It’s tempting. After much sweat and tears, you have managed to get your business up and running. Surely your bank account deserves to start seeing big growth?
While it’s true that the hard work we’ve put in to get our business off the ground warrants monetary appreciation, it’s important to find that limit of self-pay that stops you from eating into the business itself.
Research has shown that companies perform worse the more CEOs get paid. A study from the University of Melbourne found CEOs locking in big paychecks – especially those earning big performance bonuses – could be behind the lack of long-term strategies and an over-reliance on short-term gains.
Dr Peter Cebon, one of the brains behind the research, highlighted the relationship between execs and the company’s board.
“We’ve seen CEO salaries skyrocket in the last 30 years. That is based on an assumption that these high incentives will create the most profitable environment for a company’s growth,” Dr Cebon said.
“This discourages CEOs from pursuing strategies where the results are harder to measure, such as building organizational capabilities, or pursuing high value, high risk innovations.”
Sure, the fact some of Australia’s top CEOs often earn $7-$10 million every year in performance bonuses is pointing to some “big business problems”, but these issues highlight a business problem as a whole – no matter the size.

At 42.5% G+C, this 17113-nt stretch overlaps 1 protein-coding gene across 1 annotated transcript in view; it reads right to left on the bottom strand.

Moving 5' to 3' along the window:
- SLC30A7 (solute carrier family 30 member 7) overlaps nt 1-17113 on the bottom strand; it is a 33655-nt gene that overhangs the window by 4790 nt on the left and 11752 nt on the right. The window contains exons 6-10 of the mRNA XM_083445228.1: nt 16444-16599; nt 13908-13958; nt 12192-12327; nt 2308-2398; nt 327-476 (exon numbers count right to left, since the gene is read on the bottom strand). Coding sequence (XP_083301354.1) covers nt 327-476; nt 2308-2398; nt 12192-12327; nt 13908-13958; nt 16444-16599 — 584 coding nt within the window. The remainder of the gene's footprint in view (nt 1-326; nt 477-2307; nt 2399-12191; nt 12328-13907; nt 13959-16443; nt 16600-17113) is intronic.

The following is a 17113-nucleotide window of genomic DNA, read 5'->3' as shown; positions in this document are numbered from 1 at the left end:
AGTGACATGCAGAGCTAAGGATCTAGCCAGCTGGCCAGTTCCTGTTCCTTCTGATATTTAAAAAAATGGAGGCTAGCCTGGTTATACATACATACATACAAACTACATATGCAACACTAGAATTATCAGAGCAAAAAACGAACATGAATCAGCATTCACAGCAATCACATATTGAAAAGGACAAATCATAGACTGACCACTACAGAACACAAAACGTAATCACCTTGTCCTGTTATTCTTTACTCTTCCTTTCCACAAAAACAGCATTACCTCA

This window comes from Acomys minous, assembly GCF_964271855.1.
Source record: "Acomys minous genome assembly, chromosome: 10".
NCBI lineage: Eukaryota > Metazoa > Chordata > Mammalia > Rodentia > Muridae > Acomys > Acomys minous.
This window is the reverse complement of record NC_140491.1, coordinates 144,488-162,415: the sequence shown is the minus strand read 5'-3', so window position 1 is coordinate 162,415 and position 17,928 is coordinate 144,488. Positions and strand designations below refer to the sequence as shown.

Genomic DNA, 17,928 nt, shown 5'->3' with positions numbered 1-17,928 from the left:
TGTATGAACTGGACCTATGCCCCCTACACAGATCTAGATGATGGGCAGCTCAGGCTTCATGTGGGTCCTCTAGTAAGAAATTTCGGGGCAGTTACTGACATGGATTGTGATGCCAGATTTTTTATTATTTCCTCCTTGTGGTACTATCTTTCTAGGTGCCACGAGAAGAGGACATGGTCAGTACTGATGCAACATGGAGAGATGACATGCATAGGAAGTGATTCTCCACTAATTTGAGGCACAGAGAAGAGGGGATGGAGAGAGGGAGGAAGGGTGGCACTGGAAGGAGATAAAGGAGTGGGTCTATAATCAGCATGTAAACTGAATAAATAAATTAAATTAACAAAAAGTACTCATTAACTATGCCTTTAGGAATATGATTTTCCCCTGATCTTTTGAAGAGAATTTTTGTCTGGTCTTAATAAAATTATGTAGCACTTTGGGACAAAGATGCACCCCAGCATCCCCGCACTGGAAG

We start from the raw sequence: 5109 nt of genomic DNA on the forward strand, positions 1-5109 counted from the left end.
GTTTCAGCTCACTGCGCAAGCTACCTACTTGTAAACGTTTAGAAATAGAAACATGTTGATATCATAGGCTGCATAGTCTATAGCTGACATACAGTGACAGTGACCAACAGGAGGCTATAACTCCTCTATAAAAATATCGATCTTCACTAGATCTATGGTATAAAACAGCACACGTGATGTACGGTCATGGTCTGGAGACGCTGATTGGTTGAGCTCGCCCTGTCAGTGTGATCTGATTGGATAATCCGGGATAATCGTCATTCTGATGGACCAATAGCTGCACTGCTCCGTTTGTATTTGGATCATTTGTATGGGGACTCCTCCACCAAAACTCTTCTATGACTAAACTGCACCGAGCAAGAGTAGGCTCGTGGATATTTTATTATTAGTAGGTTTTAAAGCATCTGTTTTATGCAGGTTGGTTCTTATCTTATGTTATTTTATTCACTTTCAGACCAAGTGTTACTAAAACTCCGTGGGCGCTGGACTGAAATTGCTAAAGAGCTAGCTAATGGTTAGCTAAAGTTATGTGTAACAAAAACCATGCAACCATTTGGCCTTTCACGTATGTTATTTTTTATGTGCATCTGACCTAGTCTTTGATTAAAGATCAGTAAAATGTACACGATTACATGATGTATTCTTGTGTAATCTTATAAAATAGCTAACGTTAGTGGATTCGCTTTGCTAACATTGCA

U.S. research highlighted a similar factor, revealing that the pay a CEO receives “is negatively related to future stock returns for periods up to three years after sorting on pay.” The paper pointed to the relationship between “high-pay related CEO overconfidence” and the subsequent loss of shareholder wealth that results from over-investment and negative acquisitions and mergers.
Big business or small business, one thing is certain: the guys up the top earn the biggest dollars. It’s not rocket science, but the science is behind knowing at what number to cap that pay. This is especially the case with SMBs, those companies with a limited number of resources, internally adjusting pays as best they know how.
Apart from that aforementioned negative “overconfidence”, which trickles down among employees and business affiliates, paying yourself too much inevitably detracts from other areas in your business that needs funding.
If you’ve grown your business yourself, moving from those days as a sole proprietor to running a business with employees and partnerships can be quite the task. Here are three points that may help determine what your wage should be:
– Use professionals: If you are totally lost as to what bit of revenue you should be taking for yourself, make sure you get professional help. An accountant or financial advisor will help you best determine that salary cap and will also come in handy when dealing with those important tax issues.
– Look sideways: While it may not be an easy task, determining what your pay should be can be as simple as looking at your competition. Look what similar businesses earning similar profits are paying their bosses and match it accordingly.
– Revenue percentile: Salaries are often determined by how much profit is being brought in by the business as a whole, so use a similar strategy when judging your pay. Costs, taxes, past performance and revenue forecast should be taken into account.
About the Author:
Colin Porter is the publisher of Dynamic Business and the founder and MD of credit reporting bureau,CreditorWatch. He has over 20 years experience as a business owner, specialising in general small/medium business issues, cashflow, credit management and online business. Follow CreditorWatch on Facebook, Twitterand LinkedIn.